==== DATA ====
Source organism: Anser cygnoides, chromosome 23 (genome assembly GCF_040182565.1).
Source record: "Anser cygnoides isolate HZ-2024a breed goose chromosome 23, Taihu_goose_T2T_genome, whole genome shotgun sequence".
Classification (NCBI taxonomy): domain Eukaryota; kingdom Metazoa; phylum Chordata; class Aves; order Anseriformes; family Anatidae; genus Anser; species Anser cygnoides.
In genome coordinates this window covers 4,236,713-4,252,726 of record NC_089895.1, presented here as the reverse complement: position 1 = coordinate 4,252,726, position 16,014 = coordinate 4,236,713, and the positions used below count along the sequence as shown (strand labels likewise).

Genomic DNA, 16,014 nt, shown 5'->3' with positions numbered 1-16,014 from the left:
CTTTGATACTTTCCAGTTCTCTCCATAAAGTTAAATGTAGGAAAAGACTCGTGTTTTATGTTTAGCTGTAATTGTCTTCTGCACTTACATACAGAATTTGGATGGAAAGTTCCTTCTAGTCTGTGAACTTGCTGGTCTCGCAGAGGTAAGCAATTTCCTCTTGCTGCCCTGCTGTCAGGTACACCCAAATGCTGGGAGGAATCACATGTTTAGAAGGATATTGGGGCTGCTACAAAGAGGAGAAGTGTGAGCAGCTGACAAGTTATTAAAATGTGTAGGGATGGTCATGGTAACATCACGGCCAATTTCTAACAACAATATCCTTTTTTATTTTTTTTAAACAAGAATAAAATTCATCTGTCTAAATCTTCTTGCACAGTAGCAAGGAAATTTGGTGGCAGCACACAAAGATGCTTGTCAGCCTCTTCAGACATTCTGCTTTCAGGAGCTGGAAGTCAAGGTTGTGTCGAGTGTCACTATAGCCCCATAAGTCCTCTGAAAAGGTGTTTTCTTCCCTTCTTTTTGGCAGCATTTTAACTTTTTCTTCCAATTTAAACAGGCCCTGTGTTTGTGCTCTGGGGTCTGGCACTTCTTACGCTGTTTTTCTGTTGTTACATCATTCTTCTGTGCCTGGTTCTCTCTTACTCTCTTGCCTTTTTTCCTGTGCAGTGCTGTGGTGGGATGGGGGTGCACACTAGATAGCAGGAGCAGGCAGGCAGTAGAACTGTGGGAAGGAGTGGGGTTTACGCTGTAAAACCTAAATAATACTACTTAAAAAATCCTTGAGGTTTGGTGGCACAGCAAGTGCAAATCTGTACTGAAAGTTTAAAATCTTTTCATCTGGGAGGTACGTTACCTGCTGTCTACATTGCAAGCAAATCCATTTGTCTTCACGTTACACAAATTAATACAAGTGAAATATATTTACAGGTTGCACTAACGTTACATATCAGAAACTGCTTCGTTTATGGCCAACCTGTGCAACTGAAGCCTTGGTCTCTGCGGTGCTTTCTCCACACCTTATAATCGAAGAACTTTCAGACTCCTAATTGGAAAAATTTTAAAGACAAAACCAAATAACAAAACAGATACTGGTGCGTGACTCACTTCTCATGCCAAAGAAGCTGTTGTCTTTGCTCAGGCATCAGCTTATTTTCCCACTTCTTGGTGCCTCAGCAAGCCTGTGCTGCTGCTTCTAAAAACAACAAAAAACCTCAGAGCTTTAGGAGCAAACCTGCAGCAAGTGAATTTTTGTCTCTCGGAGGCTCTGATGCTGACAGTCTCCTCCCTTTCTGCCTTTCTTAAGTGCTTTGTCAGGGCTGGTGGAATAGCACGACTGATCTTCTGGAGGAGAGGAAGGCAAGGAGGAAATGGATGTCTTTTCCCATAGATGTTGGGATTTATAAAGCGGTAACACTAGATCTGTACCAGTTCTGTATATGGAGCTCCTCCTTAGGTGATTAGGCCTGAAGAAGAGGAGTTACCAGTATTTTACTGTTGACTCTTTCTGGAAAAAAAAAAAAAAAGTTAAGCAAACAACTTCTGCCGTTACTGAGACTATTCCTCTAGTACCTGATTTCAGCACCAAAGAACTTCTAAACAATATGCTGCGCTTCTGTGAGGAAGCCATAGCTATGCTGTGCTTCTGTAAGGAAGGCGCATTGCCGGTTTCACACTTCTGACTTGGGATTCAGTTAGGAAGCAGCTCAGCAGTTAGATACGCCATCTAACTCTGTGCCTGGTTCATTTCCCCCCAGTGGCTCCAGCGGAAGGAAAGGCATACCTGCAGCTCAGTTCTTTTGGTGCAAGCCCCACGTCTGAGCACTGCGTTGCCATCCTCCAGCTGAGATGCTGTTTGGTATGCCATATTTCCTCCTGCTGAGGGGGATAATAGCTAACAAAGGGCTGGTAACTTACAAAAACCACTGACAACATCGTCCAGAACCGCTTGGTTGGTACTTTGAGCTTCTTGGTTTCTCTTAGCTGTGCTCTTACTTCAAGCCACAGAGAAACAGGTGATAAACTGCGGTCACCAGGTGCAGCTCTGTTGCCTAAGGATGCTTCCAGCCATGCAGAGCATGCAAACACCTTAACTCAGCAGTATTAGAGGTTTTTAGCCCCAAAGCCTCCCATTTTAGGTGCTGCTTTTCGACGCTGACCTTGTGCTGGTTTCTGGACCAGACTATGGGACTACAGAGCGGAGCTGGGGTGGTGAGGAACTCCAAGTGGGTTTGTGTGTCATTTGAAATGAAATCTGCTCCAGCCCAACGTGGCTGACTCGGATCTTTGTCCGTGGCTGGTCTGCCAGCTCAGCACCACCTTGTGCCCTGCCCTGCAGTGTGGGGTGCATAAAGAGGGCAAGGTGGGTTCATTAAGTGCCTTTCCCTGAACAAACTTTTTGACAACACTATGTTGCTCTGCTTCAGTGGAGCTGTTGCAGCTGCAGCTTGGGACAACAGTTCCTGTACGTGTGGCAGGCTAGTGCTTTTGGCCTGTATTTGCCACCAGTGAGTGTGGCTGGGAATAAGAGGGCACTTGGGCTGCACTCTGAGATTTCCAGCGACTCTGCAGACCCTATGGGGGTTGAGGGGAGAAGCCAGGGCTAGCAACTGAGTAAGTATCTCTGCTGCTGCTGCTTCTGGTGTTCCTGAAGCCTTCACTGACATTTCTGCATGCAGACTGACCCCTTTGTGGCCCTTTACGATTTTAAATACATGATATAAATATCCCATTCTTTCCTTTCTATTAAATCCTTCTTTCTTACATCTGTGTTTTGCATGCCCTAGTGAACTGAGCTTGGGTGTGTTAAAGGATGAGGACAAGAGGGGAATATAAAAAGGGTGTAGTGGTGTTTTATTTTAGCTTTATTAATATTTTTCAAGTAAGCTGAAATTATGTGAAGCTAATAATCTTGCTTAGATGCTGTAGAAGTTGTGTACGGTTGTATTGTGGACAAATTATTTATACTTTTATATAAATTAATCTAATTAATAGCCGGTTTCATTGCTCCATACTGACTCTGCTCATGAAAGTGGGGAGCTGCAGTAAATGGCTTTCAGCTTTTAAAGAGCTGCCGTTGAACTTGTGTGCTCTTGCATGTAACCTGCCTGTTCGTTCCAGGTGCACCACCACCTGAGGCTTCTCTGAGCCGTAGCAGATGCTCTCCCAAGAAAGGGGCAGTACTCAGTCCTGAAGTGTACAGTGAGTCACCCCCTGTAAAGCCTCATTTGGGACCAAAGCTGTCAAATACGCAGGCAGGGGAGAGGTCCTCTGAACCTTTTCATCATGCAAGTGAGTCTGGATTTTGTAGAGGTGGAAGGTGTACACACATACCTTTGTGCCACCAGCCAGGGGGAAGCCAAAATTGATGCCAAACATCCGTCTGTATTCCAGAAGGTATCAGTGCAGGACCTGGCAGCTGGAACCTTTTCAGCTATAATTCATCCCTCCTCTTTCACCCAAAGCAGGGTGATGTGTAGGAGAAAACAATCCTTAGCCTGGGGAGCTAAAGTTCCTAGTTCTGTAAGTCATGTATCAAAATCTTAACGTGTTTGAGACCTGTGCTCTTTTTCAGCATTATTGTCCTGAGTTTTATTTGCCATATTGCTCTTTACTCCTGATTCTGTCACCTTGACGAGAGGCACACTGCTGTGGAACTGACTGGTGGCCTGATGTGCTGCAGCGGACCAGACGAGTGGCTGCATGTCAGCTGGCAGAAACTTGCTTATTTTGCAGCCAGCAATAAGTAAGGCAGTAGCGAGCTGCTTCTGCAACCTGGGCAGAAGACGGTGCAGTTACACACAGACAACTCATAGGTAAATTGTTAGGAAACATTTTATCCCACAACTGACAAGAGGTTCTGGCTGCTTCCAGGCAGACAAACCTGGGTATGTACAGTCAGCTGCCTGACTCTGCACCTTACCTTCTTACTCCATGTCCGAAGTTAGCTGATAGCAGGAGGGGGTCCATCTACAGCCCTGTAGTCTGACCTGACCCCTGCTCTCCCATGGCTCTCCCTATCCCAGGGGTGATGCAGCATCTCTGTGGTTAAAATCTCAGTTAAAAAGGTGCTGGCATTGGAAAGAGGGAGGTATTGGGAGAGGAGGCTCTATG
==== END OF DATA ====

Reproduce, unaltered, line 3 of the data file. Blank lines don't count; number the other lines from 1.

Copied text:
Classification (NCBI taxonomy): domain Eukaryota; kingdom Metazoa; phylum Chordata; class Aves; order Anseriformes; family Anatidae; genus Anser; species Anser cygnoides.